Taken to extremes later on. The Super and Uber Machine Guns are a VICKERS and an M2 BROWNING, and the Super/Uber Rocket Launcher is SHIP CANNON.
And then they topped themselves again with the Drake's Fire/Dragon's Fire launchers, which actually fire huge cannonballs.
Exploding Barrels: Its own spin - instead of luring enemies toward one, or waiting until it's a really good time to shoot one, the Gunner class has a skill which allows them to throw explosive kegs that blow up after one shoots it. There are otherwise none in the game.
Lightning Bruiser: His only drawback is his speed...but that is remedied with the "Leg It" ability. Indeed, this is among the most-used of Gunner abilities.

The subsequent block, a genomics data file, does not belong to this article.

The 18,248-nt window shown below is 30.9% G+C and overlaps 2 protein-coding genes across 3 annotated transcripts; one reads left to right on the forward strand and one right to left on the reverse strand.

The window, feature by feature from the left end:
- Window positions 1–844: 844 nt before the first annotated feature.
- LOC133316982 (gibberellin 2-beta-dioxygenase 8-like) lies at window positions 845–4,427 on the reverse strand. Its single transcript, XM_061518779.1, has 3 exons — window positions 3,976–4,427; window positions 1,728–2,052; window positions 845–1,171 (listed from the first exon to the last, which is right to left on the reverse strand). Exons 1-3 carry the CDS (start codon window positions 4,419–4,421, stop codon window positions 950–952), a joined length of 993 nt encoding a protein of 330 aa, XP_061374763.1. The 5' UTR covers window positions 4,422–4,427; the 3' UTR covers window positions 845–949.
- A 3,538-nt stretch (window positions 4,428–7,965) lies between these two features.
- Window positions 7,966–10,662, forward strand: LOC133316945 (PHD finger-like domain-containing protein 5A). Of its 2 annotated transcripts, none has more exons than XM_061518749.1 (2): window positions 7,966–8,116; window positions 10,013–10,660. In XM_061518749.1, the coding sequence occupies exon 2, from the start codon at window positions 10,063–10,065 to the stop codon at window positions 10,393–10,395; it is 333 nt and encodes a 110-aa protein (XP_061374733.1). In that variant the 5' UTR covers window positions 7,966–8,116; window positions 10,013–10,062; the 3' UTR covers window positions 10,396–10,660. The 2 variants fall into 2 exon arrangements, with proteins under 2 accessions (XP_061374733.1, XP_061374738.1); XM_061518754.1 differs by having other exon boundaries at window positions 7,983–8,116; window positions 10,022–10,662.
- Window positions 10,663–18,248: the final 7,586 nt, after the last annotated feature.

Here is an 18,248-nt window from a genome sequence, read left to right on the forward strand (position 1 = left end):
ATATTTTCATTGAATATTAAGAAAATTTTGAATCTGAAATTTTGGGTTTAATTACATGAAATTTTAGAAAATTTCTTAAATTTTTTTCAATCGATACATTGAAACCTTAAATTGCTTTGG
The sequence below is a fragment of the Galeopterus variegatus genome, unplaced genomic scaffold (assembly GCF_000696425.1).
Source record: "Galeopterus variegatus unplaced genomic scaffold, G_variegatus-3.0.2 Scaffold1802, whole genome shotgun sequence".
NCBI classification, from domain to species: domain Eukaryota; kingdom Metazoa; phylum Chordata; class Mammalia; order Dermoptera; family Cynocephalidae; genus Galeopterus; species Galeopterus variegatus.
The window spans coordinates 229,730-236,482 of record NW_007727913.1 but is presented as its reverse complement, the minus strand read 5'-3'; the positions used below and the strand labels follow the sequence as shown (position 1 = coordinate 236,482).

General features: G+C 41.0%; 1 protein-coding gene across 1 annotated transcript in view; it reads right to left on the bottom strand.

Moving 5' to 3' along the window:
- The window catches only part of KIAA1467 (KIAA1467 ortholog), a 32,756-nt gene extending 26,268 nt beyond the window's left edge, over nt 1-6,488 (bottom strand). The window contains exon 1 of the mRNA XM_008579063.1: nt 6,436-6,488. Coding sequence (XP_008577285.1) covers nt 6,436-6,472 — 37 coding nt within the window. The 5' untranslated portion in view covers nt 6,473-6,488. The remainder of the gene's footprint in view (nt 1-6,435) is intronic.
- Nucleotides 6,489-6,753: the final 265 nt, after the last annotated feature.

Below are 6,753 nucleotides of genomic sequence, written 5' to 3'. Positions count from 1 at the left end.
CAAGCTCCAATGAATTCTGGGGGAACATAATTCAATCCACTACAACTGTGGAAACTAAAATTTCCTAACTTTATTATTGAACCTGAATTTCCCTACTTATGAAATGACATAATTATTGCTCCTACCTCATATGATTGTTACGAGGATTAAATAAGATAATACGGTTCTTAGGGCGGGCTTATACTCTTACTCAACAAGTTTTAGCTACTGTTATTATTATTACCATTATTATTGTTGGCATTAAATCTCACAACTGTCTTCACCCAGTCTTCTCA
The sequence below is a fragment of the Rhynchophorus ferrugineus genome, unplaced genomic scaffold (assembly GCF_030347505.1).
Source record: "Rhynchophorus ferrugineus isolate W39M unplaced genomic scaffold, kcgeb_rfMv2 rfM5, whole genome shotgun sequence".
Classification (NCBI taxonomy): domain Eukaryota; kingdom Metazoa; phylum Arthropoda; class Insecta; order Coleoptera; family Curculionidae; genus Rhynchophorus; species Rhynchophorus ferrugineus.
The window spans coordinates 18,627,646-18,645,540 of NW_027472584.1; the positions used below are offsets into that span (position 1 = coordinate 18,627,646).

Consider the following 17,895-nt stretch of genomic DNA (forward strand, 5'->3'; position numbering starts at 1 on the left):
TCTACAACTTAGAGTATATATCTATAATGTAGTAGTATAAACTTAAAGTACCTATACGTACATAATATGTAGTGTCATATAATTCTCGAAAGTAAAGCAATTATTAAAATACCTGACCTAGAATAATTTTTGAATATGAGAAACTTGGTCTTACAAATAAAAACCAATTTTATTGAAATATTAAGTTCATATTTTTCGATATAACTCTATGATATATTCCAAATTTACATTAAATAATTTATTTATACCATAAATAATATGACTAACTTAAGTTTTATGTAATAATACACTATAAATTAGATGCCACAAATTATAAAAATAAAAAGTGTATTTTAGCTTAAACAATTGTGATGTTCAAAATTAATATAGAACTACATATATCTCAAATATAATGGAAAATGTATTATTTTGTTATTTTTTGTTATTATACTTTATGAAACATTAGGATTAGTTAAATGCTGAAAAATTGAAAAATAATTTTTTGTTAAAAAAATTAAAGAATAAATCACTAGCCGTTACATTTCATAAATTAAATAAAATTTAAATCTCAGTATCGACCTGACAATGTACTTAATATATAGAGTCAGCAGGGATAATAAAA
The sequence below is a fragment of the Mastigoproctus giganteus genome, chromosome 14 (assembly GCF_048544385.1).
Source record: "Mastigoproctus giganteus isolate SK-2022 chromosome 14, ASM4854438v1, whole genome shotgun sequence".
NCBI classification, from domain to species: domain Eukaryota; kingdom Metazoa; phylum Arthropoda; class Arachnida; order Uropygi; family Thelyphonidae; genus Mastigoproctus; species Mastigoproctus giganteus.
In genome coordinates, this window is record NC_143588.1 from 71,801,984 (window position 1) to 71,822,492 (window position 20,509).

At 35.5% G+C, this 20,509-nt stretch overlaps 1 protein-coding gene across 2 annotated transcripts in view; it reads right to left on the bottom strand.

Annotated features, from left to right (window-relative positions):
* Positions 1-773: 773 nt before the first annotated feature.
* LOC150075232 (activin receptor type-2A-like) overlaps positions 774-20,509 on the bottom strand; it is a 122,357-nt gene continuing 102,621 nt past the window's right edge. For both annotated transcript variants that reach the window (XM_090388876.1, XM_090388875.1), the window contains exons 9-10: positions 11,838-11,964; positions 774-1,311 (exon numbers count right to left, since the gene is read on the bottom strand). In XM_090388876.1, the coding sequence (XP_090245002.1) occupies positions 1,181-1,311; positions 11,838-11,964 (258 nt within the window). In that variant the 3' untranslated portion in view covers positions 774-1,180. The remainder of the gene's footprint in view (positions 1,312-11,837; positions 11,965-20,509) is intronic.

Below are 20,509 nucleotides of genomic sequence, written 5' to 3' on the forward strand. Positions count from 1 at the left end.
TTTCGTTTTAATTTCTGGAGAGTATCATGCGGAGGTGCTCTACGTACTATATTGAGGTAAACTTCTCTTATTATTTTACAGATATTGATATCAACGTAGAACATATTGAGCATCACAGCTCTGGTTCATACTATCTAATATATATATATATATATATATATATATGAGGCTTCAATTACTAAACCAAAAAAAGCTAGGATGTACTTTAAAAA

Mighty Glacier: The Gunner class moves the slowest, but has the most hitpoints and is very dangerous via frontal attacks alone.
Rocket Jump: With the added bonus of not hurting yourself and a parachute - it allows a Gunner to hop onto roofs and fire down on people below them. Often coupled with a barrel for added oomph, tossing the player considerably higher.
Status Buff: Leg It increases the Speed of you and nearby allies for a short time, and the Frenzy ability increases machine gun Accuracy and heals for every 4th hit while the ability is active (and damage at later levels, making it also a Strength buff). The Explosive Keg ability does the opposite of the Status BuffSpeed effect to those hit by it (It slows them down). Hero Shield is a Health buff in that it creates a shield that effectively increases the Gunner's maximum health.